Olly Alexander to Continue Years and Years as a Solo Act

Thursday March 18, 2021

Years and Years is breaking up. "The British synth-pop group announced Thursday that they have split up, with lead singer Olly Alexander to continue the group as a 'solo project,"" reports Entertainment Weekly. "The band previously consisted of Alexander and instrumentalists Mikey Goldsworthy and Emre Türkmen."

They made the announcement in a tweet saying that their upcoming album "has been an Olly endeavour and we've decided that Years & Years will continue as an Olly solo project. The three of us are still good friends. Mikey will be part of the Y&Y family and play with us live and Emre will focus on being a writer/producer... These past 12 months have been crazy for us all and we want to thank you for the love and support you've given us over the years (& years)." They added that new music will be arriving "this spring."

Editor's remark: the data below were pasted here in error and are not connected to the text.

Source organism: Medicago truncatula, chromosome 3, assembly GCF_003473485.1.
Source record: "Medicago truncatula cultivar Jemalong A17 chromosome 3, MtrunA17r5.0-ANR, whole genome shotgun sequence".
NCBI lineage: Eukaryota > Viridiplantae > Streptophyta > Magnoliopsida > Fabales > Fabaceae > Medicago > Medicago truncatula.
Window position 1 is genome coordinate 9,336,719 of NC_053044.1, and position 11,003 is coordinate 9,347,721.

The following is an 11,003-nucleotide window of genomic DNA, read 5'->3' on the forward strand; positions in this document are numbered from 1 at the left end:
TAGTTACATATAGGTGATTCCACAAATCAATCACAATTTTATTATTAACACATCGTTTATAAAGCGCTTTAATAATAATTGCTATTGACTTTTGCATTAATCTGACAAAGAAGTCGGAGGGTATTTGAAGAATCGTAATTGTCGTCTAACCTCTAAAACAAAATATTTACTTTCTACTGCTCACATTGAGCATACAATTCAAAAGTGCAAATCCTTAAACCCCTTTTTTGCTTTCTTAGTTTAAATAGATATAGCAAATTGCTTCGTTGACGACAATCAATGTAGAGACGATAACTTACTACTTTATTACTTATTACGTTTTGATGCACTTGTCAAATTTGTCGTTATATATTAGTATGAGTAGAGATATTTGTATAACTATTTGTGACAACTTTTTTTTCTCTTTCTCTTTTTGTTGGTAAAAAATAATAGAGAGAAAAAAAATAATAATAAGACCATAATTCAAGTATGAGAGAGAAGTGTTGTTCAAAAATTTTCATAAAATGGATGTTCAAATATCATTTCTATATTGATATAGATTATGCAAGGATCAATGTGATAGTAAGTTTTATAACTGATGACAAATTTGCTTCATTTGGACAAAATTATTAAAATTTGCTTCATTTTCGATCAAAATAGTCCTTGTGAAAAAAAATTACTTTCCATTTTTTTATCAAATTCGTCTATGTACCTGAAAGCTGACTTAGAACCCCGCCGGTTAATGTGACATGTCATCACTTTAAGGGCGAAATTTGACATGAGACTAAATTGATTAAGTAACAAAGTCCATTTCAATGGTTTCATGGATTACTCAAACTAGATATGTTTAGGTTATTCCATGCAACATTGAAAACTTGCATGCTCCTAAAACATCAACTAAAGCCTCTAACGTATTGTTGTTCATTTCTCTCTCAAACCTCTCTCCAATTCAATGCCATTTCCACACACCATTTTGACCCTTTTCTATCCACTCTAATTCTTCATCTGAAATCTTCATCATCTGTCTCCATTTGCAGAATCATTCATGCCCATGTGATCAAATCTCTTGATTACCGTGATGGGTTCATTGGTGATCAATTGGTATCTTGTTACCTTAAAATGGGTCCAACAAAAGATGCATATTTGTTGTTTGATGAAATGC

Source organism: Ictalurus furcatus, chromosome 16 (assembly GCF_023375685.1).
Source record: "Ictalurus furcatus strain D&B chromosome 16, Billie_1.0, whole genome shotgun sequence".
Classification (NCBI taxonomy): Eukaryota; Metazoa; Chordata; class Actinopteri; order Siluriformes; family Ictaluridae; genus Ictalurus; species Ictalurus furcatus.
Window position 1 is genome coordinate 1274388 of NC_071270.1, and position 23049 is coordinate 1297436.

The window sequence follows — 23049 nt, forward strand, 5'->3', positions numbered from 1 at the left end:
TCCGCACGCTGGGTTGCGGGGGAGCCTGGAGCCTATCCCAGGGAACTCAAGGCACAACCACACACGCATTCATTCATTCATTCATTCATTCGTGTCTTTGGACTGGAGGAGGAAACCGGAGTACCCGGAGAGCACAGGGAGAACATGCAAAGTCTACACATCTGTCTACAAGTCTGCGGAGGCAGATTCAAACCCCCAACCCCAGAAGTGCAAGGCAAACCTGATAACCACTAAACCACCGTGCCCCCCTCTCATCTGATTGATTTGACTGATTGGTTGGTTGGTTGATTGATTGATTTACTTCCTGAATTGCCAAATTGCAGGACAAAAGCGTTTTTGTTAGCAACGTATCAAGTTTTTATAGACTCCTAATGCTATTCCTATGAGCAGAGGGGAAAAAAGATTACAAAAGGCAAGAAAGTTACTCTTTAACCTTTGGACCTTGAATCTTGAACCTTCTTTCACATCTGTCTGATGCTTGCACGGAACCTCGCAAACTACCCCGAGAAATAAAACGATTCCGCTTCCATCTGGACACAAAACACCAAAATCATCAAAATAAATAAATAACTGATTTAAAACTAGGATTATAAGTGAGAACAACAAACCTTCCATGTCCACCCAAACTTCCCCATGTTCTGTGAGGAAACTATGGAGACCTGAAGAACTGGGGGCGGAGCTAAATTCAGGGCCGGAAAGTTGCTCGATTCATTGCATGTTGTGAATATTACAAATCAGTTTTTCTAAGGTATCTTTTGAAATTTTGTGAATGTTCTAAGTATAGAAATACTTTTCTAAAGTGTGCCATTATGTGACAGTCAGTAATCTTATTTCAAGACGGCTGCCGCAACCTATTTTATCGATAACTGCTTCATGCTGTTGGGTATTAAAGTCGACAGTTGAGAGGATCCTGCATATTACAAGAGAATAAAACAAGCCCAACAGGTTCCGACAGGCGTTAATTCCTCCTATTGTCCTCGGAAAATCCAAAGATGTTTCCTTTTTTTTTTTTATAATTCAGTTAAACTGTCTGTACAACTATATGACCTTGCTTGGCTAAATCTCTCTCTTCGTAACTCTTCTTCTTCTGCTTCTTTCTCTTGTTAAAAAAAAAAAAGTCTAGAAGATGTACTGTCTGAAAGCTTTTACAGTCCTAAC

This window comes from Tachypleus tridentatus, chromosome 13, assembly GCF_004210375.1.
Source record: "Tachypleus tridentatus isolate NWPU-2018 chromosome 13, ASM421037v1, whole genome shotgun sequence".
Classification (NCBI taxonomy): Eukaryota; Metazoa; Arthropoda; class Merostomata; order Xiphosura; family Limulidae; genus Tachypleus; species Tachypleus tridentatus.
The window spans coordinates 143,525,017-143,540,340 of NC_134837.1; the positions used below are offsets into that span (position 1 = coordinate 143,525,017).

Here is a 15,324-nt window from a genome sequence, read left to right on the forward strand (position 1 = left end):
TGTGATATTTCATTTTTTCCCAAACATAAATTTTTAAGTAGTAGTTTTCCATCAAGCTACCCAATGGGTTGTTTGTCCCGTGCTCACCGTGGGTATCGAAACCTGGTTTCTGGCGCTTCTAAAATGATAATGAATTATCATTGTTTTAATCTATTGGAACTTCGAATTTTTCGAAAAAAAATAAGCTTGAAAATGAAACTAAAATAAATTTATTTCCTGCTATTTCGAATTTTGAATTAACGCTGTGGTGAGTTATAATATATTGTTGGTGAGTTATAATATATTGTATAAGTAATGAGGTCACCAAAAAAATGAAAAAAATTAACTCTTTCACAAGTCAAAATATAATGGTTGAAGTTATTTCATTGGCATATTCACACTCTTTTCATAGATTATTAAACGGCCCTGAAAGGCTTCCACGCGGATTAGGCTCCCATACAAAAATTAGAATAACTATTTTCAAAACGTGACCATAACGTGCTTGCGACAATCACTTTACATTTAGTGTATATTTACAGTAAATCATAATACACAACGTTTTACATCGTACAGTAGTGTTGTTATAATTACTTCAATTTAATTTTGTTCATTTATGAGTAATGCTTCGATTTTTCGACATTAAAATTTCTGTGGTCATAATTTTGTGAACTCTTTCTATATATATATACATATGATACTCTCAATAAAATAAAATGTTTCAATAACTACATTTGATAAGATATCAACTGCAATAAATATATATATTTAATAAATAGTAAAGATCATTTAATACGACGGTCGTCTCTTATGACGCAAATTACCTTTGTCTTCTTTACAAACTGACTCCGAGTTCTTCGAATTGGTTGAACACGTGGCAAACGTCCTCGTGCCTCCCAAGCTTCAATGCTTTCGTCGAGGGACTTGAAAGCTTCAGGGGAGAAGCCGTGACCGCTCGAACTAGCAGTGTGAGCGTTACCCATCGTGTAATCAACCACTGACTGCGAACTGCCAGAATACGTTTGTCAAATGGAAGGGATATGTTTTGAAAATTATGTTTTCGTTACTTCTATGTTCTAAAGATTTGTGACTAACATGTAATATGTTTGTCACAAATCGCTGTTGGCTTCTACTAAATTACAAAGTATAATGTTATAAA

The group was formed in 2010 by Goldsworthy and Türkmen along with Alexander and two additional band members — Noel Leeman and Olivier Subria, who departed in 2013. Goldsworthy overheard Alexander singing in a shower and liked his voice, which led to him joining the group. They were best known for the 2015 single "King," which hit No. 1 on the U.K. Singles Chart and ranked among Billboard's Mainstream Top 40. They released two albums, 2015's "Communion" and 2018's "Palo Santo."

This year Alexander starred in the hit HBO Max/Channel 4 mini-series "It's a Sin," Russell T. Davies' five-episode look at the impact of the AIDS epidemic on a group of young Londoners, including Alexander who played an aspiring actor named Ritchie Tozer. The mini-series was a huge hit on both sides of the Atlantic, having the collateral benefit of increasing AIDS testing in awareness. Alexander is the break-out star of the series with talk that he win a BAFTA Award for his dynamic performance. "Among a roundly excellent cast, Alexander is especially good at showing the boyish light that Ritchie keeps alive in himself even as he grows increasingly afraid it will be snuffed out early," wrote James Poniewozik in reviewing the series in the New York Times.